La Bohème at Charing Cross TheatreCultureTheatre
Robin Norton-Hale’s revamp of Giacomo Puccini’s La Bohème first opened in late 2009, originally staged at The Cock Tavern Theatre in Kilburn. After great success and critical acclaim, La Bohème moved to The Soho Theatre in 2010 and won the Olivier Award for Best New Opera Production in 2011, an achievement solidifying Robin Norton-Hale’s version as a definitive contemporary achievement.
Hale takes the opera originally set in bohemian 1830s Paris and transfers it to modern-day London. Operatic purists will no doubt claim that such a large contextual leap will lose the original’s appeal and meaning, but Hale claims this makes La Bohème “as immediate, relevant, accessible and emotionally engaging for today’s audiences as it was when it was first performed in 1896”. Despite the time and language difference, little else has significantly changed.
Comprising four acts split in two, La Bohème is known for its comedic first half and progressively tragic second half, and while this has remained the same, Hale’s version of Act Two is by far the most unique and inventive segment. As a short refreshment break is announced following Act One, audience members leave their seats and head for the bar. While most are queuing for drinks, they are soon unexpectedly joined by characters from the stage and it becomes clear that Act Two has already started, not taking place on the stage this time but among the audience. The members of the audience, sitting and standing, are transformed into street spectators surrounded by different events that would take place in Soho or Kilburn, such as one of our main characters asking a drunken bootleg DVD merchant if he has a copy of Skyfall, or a travelling argument between a couple which seems to occupy every part of the auditorium throughout the act.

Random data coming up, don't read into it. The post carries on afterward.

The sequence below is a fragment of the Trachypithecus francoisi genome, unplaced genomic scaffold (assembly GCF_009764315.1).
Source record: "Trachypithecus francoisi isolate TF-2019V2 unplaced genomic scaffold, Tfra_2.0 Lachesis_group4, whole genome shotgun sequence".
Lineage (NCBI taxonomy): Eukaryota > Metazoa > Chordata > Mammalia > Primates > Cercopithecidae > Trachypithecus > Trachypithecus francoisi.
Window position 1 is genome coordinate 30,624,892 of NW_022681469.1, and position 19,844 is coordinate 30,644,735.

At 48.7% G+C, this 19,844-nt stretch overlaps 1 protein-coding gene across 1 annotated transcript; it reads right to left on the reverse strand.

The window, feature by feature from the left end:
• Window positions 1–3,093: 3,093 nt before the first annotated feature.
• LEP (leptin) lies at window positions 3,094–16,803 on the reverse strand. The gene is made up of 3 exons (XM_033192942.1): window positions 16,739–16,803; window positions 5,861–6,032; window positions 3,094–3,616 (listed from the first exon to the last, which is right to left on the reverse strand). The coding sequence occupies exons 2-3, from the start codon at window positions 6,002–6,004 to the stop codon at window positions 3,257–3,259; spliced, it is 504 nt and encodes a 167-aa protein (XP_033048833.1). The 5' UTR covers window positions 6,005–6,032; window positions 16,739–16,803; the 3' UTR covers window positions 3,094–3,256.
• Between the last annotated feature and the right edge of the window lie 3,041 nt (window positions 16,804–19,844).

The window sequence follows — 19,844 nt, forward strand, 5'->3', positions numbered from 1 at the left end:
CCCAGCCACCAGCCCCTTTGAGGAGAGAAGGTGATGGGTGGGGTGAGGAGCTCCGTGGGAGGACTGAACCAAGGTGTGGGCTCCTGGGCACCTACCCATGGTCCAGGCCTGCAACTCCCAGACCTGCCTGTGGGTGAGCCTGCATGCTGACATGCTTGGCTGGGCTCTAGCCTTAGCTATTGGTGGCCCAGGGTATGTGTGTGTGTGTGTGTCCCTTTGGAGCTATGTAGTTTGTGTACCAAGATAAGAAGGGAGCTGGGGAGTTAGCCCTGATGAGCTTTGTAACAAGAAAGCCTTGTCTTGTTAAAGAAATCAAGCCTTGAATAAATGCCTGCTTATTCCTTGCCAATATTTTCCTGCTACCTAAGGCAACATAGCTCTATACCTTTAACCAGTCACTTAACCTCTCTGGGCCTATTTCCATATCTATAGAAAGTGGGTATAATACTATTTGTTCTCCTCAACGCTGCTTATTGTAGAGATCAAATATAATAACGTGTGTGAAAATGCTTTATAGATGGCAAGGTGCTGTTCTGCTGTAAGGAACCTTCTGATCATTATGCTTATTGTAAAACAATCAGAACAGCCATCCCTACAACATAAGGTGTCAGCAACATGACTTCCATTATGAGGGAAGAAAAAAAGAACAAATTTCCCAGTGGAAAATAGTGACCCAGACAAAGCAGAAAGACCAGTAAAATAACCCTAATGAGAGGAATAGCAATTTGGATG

Having been originally designed to accommodate a different type of stage arrangement, the Charing Cross Theatre fails to contain Act Two of La Bohème. As innovative and quirky as the act is, seated audience members had a hard time twisting necks and re-arranging positions to follow the action, most of it taking place directly behind them. Despite this, Act Two was by far the most popular and amusing. A lengthy but powerful Act Three follows, descending into tragedy and accommodating some of the most impressive pieces in the opera. In particular, Rodolfo (played by Gareth Morris) and Musetta (Una Reynolds) delivered exceptional vocal and theatrical performances.
La Bohème is refreshingly accessible whilst offering many laughs and thrills, although its uninhibited act two is restrained by the inhibited venue.
For more information on La Bohème and the Charing Cross Theatre, click here.